Hot German Potato Salad
Microwaved



3 Medium red potatoes
5 slices bacon, diced
½ C chopped onion
½ C chopped celery
1/3 C cider vinegar
2 T water
1 tsp sugar
1 tsp salt
¼ tsp caraway seeds
¼ tsp celery seeds
¼ tsp dried parsley flakes
Dash hot sauce

Rinse potatoes and pat dry. Wrap in paper towels and put in cloth potato sack, (post #54) and microwave individually for 5 min. or until tender when pressed. Cool potatoes, peel and slice. (Peeling is optional). Set aside.

Place bacon in a casserole. Microwave on HIGH for 5 m in. until crisp. Remove bacon using a slotted spoon; drain on paper towels.

 Add onion and celery to bacon drippings. Cover casserole with heavy-duty plastic wrap, and vent. Microwave HIGH for 3-4 minutes. Stir. Place remaining ingredients in a microwave-safe bowl. Microwave on high for 2 min. or until mixture boils. (Don't forget the dash of hot sauce).

Add potatoes, bacon and vinegar mixture to onion mixture; toss lightly.

Microwave HIGH for 2 min. or until thoroughly heated. Serve immediately. 4 servings.

Monday, July 12, 2010

96. Salmon with Cilantro and Lime, Lovely Fish

Most of my life, I have had a less-than-great relationship with salmon. Growing up, I only remember it coming out of a can, like tuna. Mother used it to make salmon-potato patties, similar to post #3 which uses flaked tuna. While I did not mind the salmon, it was not doing back-flips over the flavor, either.

I love the look of fresh salmon...it is such huge fish and the thick, meaty portions are a welcome relief from other small, bony fish. The taste, however, always reminded me of those salmon patties...I don't know why I thought the baked salmon would taste different or better...but, it still had that 'canned salmon' flavor.

My husband, on the other hand, loves salmon. In deference to this desire, I have fixed salmon and made myself eat it. It wasn't until I discovered today's recipe that I was finally able to enjoy this lovely fish. The salmon may be pan fried or grilled and I double the sauce recipe if it is to serve 4.


Salmon with Cilantro-lime Sauce






¾ C Hellmann’s Mayonnaise
1/2 C chopped fresh cilantro or ¼ C chopped fresh dill
2 T lime juice

1 med tomato, seeded and diced
4 Salmon steaks, ¾ ‘’ thick

*Cajun blackened seasoning (optional)

Non-stick spray

In a medium bowl combine first 3 ingredients. Transfer ½ C to a small bowl and stir in tomato; set aside. Brush fish steaks with remaining mayo mixture. Spray large skillet with cooking spray. Heat over med-high heat. Add fish. Cook, turning once, 8 minutes or until fish is firm but moist. Serve with cilantro-lime sauce. Makes 4 servings.

*(I have made this dish with the addition of a blakened seasoning sprinkled on the first side of the fish after it was braised...the taste was wonderful).

Grilling directions: Prepare sauce and fish as directed. Grill fish, turning once about 8 min. or until firm but moist.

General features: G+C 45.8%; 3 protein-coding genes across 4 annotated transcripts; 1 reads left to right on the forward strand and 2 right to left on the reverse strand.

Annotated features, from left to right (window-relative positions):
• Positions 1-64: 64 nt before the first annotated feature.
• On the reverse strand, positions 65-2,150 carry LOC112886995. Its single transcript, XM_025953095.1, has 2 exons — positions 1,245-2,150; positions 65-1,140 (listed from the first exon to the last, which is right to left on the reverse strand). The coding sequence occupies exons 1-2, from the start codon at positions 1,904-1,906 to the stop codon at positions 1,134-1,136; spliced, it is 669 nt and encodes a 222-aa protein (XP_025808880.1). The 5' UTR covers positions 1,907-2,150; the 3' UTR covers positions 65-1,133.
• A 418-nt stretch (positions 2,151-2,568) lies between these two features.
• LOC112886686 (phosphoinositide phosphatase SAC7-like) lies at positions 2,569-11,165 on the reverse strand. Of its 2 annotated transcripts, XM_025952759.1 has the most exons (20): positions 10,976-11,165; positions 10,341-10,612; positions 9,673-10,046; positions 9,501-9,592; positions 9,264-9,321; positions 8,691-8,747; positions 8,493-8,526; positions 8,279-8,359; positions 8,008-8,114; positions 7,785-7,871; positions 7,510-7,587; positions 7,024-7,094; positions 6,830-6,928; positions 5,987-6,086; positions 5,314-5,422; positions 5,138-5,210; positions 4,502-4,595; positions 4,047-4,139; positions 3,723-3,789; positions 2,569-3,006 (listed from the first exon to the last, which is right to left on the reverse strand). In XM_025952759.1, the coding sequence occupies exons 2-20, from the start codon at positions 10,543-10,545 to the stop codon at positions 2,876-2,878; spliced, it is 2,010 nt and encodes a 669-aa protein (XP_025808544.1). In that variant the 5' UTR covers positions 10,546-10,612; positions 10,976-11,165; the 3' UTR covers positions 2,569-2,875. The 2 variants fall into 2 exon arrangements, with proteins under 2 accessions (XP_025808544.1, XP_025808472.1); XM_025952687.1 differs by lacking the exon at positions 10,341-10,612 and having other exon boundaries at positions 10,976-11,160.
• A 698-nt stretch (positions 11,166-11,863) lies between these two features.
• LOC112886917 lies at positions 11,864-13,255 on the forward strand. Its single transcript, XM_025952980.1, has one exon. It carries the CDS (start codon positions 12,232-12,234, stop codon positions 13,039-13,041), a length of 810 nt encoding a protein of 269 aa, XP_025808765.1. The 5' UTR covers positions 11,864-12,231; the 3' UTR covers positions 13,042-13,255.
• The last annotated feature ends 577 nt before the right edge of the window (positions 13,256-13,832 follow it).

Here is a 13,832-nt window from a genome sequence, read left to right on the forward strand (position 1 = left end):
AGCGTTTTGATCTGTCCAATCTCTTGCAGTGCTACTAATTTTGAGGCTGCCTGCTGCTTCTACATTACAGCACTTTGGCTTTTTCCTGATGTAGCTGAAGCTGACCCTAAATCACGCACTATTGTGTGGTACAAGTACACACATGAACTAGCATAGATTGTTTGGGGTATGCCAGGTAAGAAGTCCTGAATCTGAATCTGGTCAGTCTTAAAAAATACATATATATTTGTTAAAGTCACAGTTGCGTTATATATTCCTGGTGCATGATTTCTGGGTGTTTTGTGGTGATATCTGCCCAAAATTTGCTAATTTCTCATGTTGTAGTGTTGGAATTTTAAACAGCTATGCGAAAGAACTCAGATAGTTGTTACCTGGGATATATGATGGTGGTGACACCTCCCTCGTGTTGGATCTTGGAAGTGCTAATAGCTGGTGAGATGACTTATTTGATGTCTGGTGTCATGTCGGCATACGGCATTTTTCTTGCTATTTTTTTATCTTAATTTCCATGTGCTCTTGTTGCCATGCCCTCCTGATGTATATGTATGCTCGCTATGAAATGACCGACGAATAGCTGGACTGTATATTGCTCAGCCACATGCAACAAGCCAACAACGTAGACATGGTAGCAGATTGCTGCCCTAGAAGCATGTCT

Friday, July 9, 2010

95. Barbecued Pulled-Chicken, Dark Meat

My mother used to make the most wonderful barbecued ribs I have ever tasted. The flavor was not like anything I have had before or since. I did not realize how special it was until I was grown up and made  my own version of ribs. What a disappointment! Unfortunately, even with Mother's recipe, I have not been able to duplicate that memorable flavor.

While I have almost given up trying to make that special barbecue sauce for ribs, I have created a  barbecued pulled-chicken recipe that is delicious. The reason I even made up this recipe was so I could use up the dark meat which neither my husband nor I care for.

With hot summer weather dulling my desire to cook, I recently broke down and bought a broasted chicken at the grocery store. We gobbled up the white meat...the dark meat was pulled off of the bones and turned into pulled chicken and the bones and skin were simmered in water to make a savory broth.

I always enjoy making the most of any food and that chicken gave its all!

Diane's Pulled Barbecued Chicken



This recipe may be increased.

1/2 sweet onion, chopped
1 T Smart Balance margarine

Meat from 2 chicken thighs and 2 drumsticks
1 1/2 C water
4 T ketchup
1-2 T Smoky barbecue sauce (I used Trader Joe's All Natural)
2 T brown sugar
1 T Worcestershire


In a medium-sized pot, melt margarine. Add chopped onion and cook on med heat, stirring occasionally until onion is slightly transparent. Add dark meat and stir with onion for 1-2 minutes. Add remaining ingredients, stir well. Turn heat down to med-low and partly cover pot with lid. Simmer meat and sauce for 1 1/2 hours, stirring occasionally. Remove lid; with two forks, pull and shred meat. Continue to simmer, partly covered, until meat and sauce are savory and slightly thickened.

Serve meat on sliced buns. (A wonderful bakery-style bun makes this sandwich even better).

Thursday, July 8, 2010